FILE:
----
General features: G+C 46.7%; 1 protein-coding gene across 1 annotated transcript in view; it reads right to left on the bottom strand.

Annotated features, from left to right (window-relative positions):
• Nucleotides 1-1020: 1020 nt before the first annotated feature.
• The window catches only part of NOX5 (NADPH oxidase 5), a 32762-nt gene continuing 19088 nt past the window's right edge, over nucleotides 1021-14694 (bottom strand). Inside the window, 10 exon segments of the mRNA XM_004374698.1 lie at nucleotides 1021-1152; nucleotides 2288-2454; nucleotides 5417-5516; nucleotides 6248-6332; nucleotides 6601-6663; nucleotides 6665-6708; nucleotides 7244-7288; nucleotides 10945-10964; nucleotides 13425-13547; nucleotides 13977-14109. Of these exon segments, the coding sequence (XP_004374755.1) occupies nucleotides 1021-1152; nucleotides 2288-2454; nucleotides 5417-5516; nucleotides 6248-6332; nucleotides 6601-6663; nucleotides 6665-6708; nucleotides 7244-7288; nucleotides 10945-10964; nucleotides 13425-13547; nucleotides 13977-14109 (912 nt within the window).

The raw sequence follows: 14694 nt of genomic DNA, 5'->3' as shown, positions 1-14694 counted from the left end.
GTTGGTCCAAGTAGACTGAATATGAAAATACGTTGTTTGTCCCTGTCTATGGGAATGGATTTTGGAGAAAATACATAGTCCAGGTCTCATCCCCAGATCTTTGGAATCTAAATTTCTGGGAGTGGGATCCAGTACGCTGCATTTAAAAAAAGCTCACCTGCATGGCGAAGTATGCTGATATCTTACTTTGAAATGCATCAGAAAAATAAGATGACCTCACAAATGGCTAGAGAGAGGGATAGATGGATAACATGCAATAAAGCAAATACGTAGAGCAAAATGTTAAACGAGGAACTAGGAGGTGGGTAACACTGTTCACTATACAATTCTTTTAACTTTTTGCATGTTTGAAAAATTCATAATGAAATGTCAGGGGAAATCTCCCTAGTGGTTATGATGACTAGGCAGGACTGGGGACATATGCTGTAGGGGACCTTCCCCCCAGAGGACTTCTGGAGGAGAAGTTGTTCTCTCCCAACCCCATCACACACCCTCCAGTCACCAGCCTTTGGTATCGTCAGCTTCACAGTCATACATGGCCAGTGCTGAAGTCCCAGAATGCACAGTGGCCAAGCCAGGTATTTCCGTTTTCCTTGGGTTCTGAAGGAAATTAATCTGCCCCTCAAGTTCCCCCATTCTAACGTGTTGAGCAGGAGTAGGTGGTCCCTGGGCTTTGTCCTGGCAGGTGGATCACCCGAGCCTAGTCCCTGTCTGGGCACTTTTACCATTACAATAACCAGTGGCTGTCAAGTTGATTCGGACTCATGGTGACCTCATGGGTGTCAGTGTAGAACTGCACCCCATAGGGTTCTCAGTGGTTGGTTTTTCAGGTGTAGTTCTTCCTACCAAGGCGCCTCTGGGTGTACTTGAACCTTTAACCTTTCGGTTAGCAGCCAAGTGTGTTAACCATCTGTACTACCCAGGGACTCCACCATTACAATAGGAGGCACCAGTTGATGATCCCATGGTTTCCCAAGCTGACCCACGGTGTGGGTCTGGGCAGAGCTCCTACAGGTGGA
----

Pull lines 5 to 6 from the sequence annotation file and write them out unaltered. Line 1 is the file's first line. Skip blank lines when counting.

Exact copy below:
The raw sequence follows: 14694 nt of genomic DNA, 5'->3' as shown, positions 1-14694 counted from the left end.
GTTGGTCCAAGTAGACTGAATATGAAAATACGTTGTTTGTCCCTGTCTATGGGAATGGATTTTGGAGAAAATACATAGTCCAGGTCTCATCCCCAGATCTTTGGAATCTAAATTTCTGGGAGTGGGATCCAGTACGCTGCATTTAAAAAAAGCTCACCTGCATGGCGAAGTATGCTGATATCTTACTTTGAAATGCATCAGAAAAATAAGATGACCTCACAAATGGCTAGAGAGAGGGATAGATGGATAACATGCAATAAAGCAAATACGTAGAGCAAAATGTTAAACGAGGAACTAGGAGGTGGGTAACACTGTTCACTATACAATTCTTTTAACTTTTTGCATGTTTGAAAAATTCATAATGAAATGTCAGGGGAAATCTCCCTAGTGGTTATGATGACTAGGCAGGACTGGGGACATATGCTGTAGGGGACCTTCCCCCCAGAGGACTTCTGGAGGAGAAGTTGTTCTCTCCCAACCCCATCACACACCCTCCAGTCACCAGCCTTTGGTATCGTCAGCTTCACAGTCATACATGGCCAGTGCTGAAGTCCCAGAATGCACAGTGGCCAAGCCAGGTATTTCCGTTTTCCTTGGGTTCTGAAGGAAATTAATCTGCCCCTCAAGTTCCCCCATTCTAACGTGTTGAGCAGGAGTAGGTGGTCCCTGGGCTTTGTCCTGGCAGGTGGATCACCCGAGCCTAGTCCCTGTCTGGGCACTTTTACCATTACAATAACCAGTGGCTGTCAAGTTGATTCGGACTCATGGTGACCTCATGGGTGTCAGTGTAGAACTGCACCCCATAGGGTTCTCAGTGGTTGGTTTTTCAGGTGTAGTTCTTCCTACCAAGGCGCCTCTGGGTGTACTTGAACCTTTAACCTTTCGGTTAGCAGCCAAGTGTGTTAACCATCTGTACTACCCAGGGACTCCACCATTACAATAGGAGGCACCAGTTGATGATCCCATGGTTTCCCAAGCTGACCCACGGTGTGGGTCTGGGCAGAGCTCCTACAGGTGGA